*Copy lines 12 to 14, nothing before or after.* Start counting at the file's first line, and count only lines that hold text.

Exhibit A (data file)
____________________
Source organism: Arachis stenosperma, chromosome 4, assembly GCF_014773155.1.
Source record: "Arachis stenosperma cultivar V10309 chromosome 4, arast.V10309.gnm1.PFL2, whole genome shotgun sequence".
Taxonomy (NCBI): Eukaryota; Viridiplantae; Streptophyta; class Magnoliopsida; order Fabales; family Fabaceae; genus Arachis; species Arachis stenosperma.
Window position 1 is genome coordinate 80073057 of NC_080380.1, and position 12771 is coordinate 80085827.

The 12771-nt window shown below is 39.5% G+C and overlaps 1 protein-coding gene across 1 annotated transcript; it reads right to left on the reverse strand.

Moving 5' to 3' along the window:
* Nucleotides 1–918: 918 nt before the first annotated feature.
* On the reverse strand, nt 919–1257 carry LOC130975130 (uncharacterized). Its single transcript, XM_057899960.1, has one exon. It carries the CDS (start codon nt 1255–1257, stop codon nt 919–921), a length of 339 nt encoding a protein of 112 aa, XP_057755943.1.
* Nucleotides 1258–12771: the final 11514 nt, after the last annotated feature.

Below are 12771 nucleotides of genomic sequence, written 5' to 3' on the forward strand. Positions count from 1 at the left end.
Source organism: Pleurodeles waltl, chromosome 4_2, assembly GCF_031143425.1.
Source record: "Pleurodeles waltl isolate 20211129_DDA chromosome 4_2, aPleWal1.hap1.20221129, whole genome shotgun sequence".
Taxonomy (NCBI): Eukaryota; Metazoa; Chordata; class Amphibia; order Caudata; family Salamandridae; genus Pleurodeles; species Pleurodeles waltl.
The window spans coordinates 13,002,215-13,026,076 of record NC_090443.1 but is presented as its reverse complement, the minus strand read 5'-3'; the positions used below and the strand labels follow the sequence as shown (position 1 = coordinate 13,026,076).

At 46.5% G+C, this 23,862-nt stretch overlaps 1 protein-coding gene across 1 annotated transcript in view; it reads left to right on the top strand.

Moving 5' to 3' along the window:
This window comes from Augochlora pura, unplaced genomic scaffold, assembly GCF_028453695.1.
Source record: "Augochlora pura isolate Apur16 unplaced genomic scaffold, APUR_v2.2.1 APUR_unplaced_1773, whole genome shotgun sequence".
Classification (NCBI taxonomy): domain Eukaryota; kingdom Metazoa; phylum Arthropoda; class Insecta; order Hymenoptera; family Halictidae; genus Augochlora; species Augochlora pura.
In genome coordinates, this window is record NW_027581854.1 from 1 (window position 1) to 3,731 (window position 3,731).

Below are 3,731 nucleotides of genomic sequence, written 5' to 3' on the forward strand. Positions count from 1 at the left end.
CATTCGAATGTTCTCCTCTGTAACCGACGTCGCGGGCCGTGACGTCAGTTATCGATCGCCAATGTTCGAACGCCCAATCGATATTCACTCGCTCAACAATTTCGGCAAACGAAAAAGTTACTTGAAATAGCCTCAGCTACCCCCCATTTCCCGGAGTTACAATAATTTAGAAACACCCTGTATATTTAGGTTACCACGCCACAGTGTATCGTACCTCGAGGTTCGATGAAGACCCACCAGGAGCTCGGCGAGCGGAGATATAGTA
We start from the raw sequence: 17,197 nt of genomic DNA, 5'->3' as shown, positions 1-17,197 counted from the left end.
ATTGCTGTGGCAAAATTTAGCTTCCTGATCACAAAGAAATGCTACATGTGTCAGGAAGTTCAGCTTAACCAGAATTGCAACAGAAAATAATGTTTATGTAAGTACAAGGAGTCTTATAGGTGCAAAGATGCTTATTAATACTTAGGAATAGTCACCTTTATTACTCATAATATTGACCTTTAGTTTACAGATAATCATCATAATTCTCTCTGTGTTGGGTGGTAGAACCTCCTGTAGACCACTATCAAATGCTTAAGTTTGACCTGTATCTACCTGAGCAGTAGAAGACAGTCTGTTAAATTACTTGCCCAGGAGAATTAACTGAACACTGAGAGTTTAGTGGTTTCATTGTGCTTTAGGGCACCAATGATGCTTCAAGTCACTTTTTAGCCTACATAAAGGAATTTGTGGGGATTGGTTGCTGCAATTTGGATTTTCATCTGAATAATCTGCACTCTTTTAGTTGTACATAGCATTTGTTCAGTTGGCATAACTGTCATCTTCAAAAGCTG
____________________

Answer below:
Source record: "Pleurodeles waltl isolate 20211129_DDA chromosome 4_2, aPleWal1.hap1.20221129, whole genome shotgun sequence".
Taxonomy (NCBI): Eukaryota; Metazoa; Chordata; class Amphibia; order Caudata; family Salamandridae; genus Pleurodeles; species Pleurodeles waltl.
The window spans coordinates 13,002,215-13,026,076 of record NC_090443.1 but is presented as its reverse complement, the minus strand read 5'-3'; the positions used below and the strand labels follow the sequence as shown (position 1 = coordinate 13,026,076).